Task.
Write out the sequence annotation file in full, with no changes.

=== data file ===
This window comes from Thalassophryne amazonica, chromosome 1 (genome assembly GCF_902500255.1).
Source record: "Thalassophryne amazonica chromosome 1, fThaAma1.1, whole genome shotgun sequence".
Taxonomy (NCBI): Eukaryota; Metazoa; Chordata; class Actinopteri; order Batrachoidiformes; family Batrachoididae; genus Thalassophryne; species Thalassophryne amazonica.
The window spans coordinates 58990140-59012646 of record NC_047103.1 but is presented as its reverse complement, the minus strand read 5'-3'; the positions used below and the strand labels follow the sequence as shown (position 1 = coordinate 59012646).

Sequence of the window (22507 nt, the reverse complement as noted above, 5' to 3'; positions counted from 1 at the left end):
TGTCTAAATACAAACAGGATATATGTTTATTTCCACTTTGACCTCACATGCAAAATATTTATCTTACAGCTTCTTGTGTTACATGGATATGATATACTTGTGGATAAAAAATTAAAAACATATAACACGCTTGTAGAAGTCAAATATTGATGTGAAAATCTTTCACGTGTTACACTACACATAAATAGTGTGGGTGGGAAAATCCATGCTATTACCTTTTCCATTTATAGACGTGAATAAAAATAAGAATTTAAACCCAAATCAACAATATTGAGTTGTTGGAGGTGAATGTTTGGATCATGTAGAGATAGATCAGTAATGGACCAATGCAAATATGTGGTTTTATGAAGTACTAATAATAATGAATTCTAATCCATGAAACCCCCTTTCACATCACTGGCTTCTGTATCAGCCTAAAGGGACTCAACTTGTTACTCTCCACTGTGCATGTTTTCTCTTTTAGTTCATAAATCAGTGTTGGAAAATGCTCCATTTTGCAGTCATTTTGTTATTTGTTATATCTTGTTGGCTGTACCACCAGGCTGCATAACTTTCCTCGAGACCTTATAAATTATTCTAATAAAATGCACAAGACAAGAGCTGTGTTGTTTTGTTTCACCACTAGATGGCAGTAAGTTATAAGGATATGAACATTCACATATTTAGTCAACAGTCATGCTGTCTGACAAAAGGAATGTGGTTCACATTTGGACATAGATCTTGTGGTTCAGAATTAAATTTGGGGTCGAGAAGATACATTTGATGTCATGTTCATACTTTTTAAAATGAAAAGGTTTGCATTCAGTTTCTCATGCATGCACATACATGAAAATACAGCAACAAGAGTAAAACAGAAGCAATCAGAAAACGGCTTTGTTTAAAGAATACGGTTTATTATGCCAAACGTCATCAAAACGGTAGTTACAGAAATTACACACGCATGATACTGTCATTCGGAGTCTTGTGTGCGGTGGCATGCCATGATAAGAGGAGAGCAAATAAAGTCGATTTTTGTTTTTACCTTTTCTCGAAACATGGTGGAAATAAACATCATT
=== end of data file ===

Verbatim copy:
This window comes from Thalassophryne amazonica, chromosome 1 (genome assembly GCF_902500255.1).
Source record: "Thalassophryne amazonica chromosome 1, fThaAma1.1, whole genome shotgun sequence".
Taxonomy (NCBI): Eukaryota; Metazoa; Chordata; class Actinopteri; order Batrachoidiformes; family Batrachoididae; genus Thalassophryne; species Thalassophryne amazonica.
The window spans coordinates 58990140-59012646 of record NC_047103.1 but is presented as its reverse complement, the minus strand read 5'-3'; the positions used below and the strand labels follow the sequence as shown (position 1 = coordinate 59012646).

Sequence of the window (22507 nt, the reverse complement as noted above, 5' to 3'; positions counted from 1 at the left end):
TGTCTAAATACAAACAGGATATATGTTTATTTCCACTTTGACCTCACATGCAAAATATTTATCTTACAGCTTCTTGTGTTACATGGATATGATATACTTGTGGATAAAAAATTAAAAACATATAACACGCTTGTAGAAGTCAAATATTGATGTGAAAATCTTTCACGTGTTACACTACACATAAATAGTGTGGGTGGGAAAATCCATGCTATTACCTTTTCCATTTATAGACGTGAATAAAAATAAGAATTTAAACCCAAATCAACAATATTGAGTTGTTGGAGGTGAATGTTTGGATCATGTAGAGATAGATCAGTAATGGACCAATGCAAATATGTGGTTTTATGAAGTACTAATAATAATGAATTCTAATCCATGAAACCCCCTTTCACATCACTGGCTTCTGTATCAGCCTAAAGGGACTCAACTTGTTACTCTCCACTGTGCATGTTTTCTCTTTTAGTTCATAAATCAGTGTTGGAAAATGCTCCATTTTGCAGTCATTTTGTTATTTGTTATATCTTGTTGGCTGTACCACCAGGCTGCATAACTTTCCTCGAGACCTTATAAATTATTCTAATAAAATGCACAAGACAAGAGCTGTGTTGTTTTGTTTCACCACTAGATGGCAGTAAGTTATAAGGATATGAACATTCACATATTTAGTCAACAGTCATGCTGTCTGACAAAAGGAATGTGGTTCACATTTGGACATAGATCTTGTGGTTCAGAATTAAATTTGGGGTCGAGAAGATACATTTGATGTCATGTTCATACTTTTTAAAATGAAAAGGTTTGCATTCAGTTTCTCATGCATGCACATACATGAAAATACAGCAACAAGAGTAAAACAGAAGCAATCAGAAAACGGCTTTGTTTAAAGAATACGGTTTATTATGCCAAACGTCATCAAAACGGTAGTTACAGAAATTACACACGCATGATACTGTCATTCGGAGTCTTGTGTGCGGTGGCATGCCATGATAAGAGGAGAGCAAATAAAGTCGATTTTTGTTTTTACCTTTTCTCGAAACATGGTGGAAATAAACATCATT